In “Never Let Me Go,” based on Kazuo Ishiguro’s popular novel, Carey Mulligan and Andrew Garfield play young adults facing a gloomy future.
That is hardly the case for the two British actors in real life, however. Mulligan won a best actress Oscar nomination last year for “An Education” and she’s been singled out as one of the bright spots in director Oliver Stone’s “Wall Street: Money Never Sleeps.” Garfield is getting strong notices of his own in “The Social Network,” and he’ll soon be donning the scarlet threads of Spider-Man in Sony Pictures’ reboot of the phenomenally successful series.
Mulligan and Garfield sat down for interviews last month at the Toronto International Film Festival.
With her elegantly shortened blonde hair and eye-catching bronze eyeshadow, Mulligan looked nothing whatsoever like Cathy, the slightly frumpy heroine of “Never,” who quietly slips into the shadows while her best friend, Ruth (Keira Knightley), captures the boy they both love, Tommy (Garfield).
Mulligan, who said she “loved the book and re-read it about six times since I got the film,” adores her character, although she sees Cathy’s flaws as well.
“She’s unreliable as a narrator,” Mulligan warned. “She’ll say something like ‘I felt a tiny stab of pain,’ when it was enormous, actually.”
Even Cathy’s final speech, in which she claims to have made peace with what is about to happen to her is, in Mulligan’s words, “bollocks: She’s really just talking herself into acceptance.”
The suppressed pain within Cathy’s soul comes through silently and stunningly in Mulligan’s performance. Yet Mulligan shrugs off compliments about her ability to handle heavyweight acting of this sort.
“The emotional stuff is easier, actually,” she said. “I think it’s easier to get yourself in a state where you’re crying than a state where you’re laughing for half an hour.”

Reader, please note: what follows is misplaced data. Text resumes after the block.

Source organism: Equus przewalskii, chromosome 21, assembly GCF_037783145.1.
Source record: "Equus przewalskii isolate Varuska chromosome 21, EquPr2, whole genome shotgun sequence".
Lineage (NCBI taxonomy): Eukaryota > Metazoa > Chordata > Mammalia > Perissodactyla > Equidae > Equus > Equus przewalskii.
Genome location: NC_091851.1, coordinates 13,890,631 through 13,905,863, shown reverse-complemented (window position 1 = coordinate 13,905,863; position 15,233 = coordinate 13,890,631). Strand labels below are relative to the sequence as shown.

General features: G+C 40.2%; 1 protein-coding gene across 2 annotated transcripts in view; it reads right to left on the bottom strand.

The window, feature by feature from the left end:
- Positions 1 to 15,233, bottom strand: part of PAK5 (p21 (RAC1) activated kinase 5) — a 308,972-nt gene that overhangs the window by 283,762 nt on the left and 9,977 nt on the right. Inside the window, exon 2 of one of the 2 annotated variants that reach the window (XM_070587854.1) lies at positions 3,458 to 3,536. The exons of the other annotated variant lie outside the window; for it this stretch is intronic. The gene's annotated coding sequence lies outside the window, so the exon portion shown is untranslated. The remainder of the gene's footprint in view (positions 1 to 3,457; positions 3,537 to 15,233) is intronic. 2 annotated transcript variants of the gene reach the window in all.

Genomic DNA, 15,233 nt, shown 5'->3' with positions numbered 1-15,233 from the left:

Nor does she buy into her own celebrity. “I was in a gondola at Telluride (Film Festival) with people who’d just seen the film and they were talking about me — and they didn’t recognize me,” she said, with a sly smile. “So if I can still have that kind of anonymity, I don’t think of myself as a star.”
Even so, both Mulligan and Garfield talked about how lucky they feel to be doing what they love. “I know so many actors who are much more brilliant than me,” Mulligan said. “But they don’t work because they haven’t had that one magical meeting.”
“Actors are at the mercy of other people,” Garfield said, while trying to make his way through a chicken and spinach salad in between questions. “Sometimes foolish people — because their eyebrows are too big — I’m talking about myself — or they’re too skinny, or they’re too lean, or they’re too in perfect shape, or their jawline is too attractive, or they’re too flabby. God, it’s death out there, man: It’s tough!”
He apologized for having to eat during the chat, but the impromptu lunch was an indication of how overloaded his Toronto schedule was. (In another surprising bit of candor, Garfield admitted he hadn't had time to see either "Social" or "Never" before starting his press tour.)
“People are who they are and they want what they want," he continued. " I want to be an actor, to be a vessel for somebody else’s words, somebody else’s story.”
Fame, he said, “is not something that interests me. I just cross bridges if and when they come. No point in worrying about the future.”
Even when your future involves gearing up to play Spider-Man? Garfield smiled and glanced at his salad. “It’s very difficult,” he said of the preparation. “Because I like cookies a lot. But I have to move a lot, so I’m trying to be healthy.”
On Garfield’s wrist was a glittering gold watch. Upon closer inspection, you could see the face bore the logo of director Robert Zemeckis’ “Back to the Future.”
“Zemeckis had 20 of them made for his crew, because they worked so hard on the film,” Garfield explained, “and my girlfriend found one on eBay and gave it to me as a birthday present. It’s the best film ever.”